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Namibian Tuna Catch Plunges On Oil Exploration

Namibia’s tuna catch has been slashed after oil and gas exploration took place in the nation’s southern waters. According to a study commissioned by the government, Namibia’s tuna harvest dropped to just 650 metric tons so far this year, from 1,800 tons in 2012 and 4,046 tons in 2011.

Anna Erastus, Policy Planning Director at the Fisheries and Marine Resources Ministry said: “With increasing amounts of seismic exploration in Namibian waters recently, tuna catches have dropped.” Around 90 percent of the country’s catch is albacore tuna, with the rest made up from bigeye, yellowfin and skipjack.

The fishing industry is one of Namibia’s biggest sources of foreign exchange for the country’s economy. Namibia earned USD 400 million from fish exports in 2012, according to Paarl, South Africa-based NKC Research.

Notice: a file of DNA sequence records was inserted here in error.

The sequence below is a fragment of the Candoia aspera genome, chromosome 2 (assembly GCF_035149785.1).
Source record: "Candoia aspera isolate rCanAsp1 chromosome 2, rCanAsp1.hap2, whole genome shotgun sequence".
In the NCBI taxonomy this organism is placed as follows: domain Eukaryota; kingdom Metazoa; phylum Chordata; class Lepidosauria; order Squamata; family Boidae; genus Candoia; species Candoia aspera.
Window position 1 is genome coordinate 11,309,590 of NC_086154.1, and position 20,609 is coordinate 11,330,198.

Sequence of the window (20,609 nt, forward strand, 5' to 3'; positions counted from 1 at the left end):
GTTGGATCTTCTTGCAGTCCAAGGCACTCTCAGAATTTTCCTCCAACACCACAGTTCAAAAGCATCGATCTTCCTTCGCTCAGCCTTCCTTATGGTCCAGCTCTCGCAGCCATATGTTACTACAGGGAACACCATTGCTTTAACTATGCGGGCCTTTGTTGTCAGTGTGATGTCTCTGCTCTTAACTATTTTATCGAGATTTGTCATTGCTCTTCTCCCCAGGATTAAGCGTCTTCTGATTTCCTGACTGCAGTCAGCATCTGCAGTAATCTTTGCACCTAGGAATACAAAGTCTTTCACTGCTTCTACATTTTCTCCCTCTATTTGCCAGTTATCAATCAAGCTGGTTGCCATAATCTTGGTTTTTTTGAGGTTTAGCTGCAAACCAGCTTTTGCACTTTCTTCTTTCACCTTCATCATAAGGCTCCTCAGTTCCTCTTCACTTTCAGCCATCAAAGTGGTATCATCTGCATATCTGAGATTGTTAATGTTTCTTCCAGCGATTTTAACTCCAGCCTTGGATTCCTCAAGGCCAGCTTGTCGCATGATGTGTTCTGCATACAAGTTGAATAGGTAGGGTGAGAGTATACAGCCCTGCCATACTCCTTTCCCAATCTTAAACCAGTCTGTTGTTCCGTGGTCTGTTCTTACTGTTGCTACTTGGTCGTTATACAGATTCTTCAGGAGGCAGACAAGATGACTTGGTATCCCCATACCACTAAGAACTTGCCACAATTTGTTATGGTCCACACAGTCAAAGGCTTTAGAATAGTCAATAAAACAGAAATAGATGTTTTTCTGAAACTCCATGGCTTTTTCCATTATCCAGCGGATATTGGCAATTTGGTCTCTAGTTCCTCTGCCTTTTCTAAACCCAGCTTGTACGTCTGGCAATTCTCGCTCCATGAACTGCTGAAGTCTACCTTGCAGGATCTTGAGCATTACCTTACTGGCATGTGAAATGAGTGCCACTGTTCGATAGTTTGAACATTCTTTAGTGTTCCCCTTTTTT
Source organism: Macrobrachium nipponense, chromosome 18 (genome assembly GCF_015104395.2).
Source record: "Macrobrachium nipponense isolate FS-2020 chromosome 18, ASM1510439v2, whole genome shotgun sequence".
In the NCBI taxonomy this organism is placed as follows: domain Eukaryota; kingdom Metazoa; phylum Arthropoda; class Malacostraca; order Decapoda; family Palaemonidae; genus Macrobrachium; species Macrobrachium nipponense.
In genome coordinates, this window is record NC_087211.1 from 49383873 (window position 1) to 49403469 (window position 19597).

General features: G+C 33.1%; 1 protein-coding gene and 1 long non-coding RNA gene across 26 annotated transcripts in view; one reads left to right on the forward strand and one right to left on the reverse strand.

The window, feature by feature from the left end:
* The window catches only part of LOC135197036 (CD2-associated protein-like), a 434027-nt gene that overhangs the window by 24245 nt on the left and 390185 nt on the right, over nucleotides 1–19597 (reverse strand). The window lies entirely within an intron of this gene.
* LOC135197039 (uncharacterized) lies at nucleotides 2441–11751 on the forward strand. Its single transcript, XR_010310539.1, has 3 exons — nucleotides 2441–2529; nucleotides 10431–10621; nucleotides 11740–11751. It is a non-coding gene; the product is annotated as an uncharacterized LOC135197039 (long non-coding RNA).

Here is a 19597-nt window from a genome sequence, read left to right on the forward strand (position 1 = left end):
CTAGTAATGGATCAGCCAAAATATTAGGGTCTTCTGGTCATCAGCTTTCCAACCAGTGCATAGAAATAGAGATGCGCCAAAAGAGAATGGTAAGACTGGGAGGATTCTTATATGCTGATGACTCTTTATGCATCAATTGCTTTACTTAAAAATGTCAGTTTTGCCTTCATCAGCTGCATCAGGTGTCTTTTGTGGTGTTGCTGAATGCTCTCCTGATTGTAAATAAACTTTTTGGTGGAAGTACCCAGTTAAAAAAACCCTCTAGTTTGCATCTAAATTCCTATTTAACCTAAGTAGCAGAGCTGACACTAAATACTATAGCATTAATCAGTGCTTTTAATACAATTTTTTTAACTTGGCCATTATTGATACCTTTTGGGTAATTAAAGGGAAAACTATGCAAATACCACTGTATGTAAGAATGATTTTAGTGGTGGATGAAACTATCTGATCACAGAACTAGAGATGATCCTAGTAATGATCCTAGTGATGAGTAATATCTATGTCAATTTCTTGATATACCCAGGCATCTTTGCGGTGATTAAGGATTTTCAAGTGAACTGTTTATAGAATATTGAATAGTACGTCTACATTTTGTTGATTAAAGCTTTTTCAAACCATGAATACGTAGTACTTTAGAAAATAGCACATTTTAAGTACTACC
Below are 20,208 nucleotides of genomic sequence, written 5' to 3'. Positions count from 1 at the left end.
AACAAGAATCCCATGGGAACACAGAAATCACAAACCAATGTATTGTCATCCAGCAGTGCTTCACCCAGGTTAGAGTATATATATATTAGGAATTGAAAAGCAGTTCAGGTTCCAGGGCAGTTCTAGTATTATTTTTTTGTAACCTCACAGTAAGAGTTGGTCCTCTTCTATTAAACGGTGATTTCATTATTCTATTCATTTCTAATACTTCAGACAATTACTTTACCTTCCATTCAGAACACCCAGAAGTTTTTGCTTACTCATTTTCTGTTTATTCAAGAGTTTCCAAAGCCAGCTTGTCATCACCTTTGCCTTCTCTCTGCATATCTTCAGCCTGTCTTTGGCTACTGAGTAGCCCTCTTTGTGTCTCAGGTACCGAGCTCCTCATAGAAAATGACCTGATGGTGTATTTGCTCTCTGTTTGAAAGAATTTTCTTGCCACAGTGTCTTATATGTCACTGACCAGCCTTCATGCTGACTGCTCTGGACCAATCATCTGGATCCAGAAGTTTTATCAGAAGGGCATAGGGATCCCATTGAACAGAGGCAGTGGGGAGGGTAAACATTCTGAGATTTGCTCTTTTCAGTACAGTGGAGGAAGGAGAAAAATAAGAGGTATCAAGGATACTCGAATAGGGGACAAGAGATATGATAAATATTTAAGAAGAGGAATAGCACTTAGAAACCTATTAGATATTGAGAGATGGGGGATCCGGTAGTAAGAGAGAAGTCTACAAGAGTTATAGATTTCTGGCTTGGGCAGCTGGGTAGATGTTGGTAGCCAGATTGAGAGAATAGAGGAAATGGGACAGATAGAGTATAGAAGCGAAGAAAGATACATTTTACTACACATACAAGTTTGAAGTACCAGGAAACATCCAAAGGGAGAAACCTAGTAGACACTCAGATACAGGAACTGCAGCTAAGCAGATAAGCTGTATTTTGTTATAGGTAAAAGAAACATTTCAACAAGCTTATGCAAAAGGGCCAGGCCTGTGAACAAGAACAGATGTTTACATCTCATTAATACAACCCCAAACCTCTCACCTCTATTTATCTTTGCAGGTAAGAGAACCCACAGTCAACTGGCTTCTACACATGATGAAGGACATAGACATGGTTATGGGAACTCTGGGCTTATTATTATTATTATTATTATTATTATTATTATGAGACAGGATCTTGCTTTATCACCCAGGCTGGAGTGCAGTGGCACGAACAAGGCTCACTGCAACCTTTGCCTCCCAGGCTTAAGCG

A group that has been put together to investigate ecological effects of seismic exploration is recommending that the government should delay a proposed seismic survey for oil and gas in Tripp Seamount, a main tuna fishing ground. Erastus said that fishing should be put back until after March 2014 to avoid a time where as much as 70 percent of Namibia’s tuna catch is taken.

She added that another oil and gas company is intending to conduct a seismic survey just across the border in South African waters in February. “This is in direct path of tuna migrating from South Africa to Namibian waters,” she said. Erastus explained that sound blasts during seismic surveys “could send the tuna into avoidance mode, so that they are not able to be caught by fishing vessels during what would normally be the height of the pole and line tuna season.”

The Australian tuna industry has also announced that a seismic survey undertaken in 2011/12 in the Australian Bight returned the worst ever result for the nation’s bluefin tuna fishery. A further study proposed for October 2014 to June 2015 would be directly in the Southern bluefin migration path.

Erastus continued by saying that Namibia has “alerted South Africa to the seriousness of the issue” and has requested the neighboring country to consider the same approach. “Tuna migrates up through South African waters to Namibia, and the South African industry is similarly affected”, she said.